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Nucleotide exchange and excision technology (NExT) DNA shuffling: a robust method for DNA fragmentation and directed evolution.


ABSTRACT: DNA shuffling is widely used for optimizing complex properties contained within DNA and proteins. Demonstrated here is the amplification of a gene library by PCR using uridine triphosphate (dUTP) as a fragmentation defining exchange nucleotide with thymidine, together with the three other nucleotides. The incorporated uracil bases were excised using uracil-DNA-glycosylase and the DNA backbone subsequently cleaved with piperidine. These end-point reactions required no adjustments. Polyacrylamide urea gels demonstrated adjustable fragmentation size over a wide range. The oligonucleotide pool was reassembled by internal primer extension to full length with a proofreading polymerase to improve yield over Taq. We present a computer program that accurately predicts the fragmentation pattern and yields all possible fragment sequences with their respective likelihood of occurrence, taking the guesswork out of the fragmentation. The technique has been demonstrated by shuffling chloramphenicol acetyltransferase gene libraries. A 33% dUTP PCR resulted in shuffled clones with an average parental fragment size of 86 bases even without employment of a fragment size separation, and revealed a low mutation rate (0.1%). NExT DNA fragmentation is rational, easily executed and reproducible, making it superior to other techniques. Additionally, NExT could feasibly be applied to several other nucleotide analogs.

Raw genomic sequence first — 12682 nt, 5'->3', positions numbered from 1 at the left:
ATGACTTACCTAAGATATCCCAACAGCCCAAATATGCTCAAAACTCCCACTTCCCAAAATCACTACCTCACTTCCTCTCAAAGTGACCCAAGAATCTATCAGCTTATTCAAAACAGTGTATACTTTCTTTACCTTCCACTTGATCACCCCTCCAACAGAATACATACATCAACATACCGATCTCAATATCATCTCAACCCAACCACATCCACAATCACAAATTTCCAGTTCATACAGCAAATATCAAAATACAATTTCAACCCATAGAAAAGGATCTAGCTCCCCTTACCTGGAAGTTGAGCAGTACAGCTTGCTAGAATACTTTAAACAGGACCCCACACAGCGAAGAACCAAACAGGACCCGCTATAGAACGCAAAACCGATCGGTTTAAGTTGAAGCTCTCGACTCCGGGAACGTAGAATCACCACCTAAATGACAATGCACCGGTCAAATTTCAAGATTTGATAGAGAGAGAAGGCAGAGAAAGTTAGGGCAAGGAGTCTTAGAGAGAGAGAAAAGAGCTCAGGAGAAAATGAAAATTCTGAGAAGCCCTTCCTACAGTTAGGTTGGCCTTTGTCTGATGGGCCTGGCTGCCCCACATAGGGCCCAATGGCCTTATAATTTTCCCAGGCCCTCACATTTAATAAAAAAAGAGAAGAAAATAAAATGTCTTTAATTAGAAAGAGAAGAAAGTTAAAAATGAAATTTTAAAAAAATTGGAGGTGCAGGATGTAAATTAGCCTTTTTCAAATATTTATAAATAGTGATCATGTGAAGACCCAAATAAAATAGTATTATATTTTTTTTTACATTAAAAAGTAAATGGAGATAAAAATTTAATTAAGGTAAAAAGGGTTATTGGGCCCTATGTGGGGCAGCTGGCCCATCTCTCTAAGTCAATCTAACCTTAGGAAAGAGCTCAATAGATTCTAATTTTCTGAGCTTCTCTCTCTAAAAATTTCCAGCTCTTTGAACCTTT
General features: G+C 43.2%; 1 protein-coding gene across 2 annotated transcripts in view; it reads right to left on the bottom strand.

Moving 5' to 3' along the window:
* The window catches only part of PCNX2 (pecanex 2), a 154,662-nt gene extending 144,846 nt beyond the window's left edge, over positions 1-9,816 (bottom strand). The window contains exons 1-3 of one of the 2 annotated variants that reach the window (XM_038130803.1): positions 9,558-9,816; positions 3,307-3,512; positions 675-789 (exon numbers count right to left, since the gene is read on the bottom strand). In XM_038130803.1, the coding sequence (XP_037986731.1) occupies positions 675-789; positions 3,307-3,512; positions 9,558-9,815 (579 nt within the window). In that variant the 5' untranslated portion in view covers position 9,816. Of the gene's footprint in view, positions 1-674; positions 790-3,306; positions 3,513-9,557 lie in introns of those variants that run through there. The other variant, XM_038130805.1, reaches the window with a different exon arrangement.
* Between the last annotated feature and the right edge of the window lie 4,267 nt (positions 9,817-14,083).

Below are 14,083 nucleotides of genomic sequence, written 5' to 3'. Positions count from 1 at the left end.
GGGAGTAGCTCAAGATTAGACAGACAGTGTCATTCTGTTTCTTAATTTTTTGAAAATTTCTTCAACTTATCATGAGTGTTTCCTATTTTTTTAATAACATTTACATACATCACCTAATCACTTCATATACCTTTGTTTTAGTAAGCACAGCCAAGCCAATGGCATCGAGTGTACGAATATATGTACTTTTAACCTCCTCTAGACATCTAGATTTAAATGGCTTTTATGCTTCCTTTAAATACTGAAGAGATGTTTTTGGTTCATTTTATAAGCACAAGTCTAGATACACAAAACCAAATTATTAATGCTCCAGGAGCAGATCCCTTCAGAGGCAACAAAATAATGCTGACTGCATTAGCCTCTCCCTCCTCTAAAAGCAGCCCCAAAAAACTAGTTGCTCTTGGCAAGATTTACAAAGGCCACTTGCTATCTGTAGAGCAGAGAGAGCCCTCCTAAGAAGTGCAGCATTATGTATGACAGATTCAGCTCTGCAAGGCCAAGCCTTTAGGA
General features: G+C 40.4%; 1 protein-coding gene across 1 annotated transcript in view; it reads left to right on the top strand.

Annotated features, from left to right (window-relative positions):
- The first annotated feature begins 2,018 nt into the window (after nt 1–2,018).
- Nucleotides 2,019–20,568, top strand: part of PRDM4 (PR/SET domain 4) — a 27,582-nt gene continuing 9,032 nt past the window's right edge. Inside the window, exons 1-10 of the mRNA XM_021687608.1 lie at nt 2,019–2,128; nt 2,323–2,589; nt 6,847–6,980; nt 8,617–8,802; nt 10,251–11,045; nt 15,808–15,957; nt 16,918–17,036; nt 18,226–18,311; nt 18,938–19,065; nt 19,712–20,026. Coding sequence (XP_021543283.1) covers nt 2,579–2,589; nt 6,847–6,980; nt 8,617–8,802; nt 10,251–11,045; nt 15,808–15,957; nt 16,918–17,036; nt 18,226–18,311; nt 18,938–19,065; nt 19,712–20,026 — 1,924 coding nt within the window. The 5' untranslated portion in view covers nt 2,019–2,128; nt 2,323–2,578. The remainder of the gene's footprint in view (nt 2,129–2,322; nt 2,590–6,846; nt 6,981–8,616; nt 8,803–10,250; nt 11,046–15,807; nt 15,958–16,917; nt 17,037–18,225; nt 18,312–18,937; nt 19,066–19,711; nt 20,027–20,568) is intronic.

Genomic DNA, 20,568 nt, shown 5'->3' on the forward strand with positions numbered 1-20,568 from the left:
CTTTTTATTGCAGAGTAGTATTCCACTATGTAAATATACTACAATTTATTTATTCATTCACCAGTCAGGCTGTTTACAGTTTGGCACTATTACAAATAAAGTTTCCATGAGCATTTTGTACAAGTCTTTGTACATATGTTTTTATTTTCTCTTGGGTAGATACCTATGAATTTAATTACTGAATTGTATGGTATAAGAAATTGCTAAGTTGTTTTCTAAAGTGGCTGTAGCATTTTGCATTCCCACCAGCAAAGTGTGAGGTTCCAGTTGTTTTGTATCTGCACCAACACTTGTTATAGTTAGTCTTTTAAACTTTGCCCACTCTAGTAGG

SUBMITTER: Muller KM 

PROVIDER: S-EPMC1182171 | BioStudies | 2005-01-01

REPOSITORIES: biostudies

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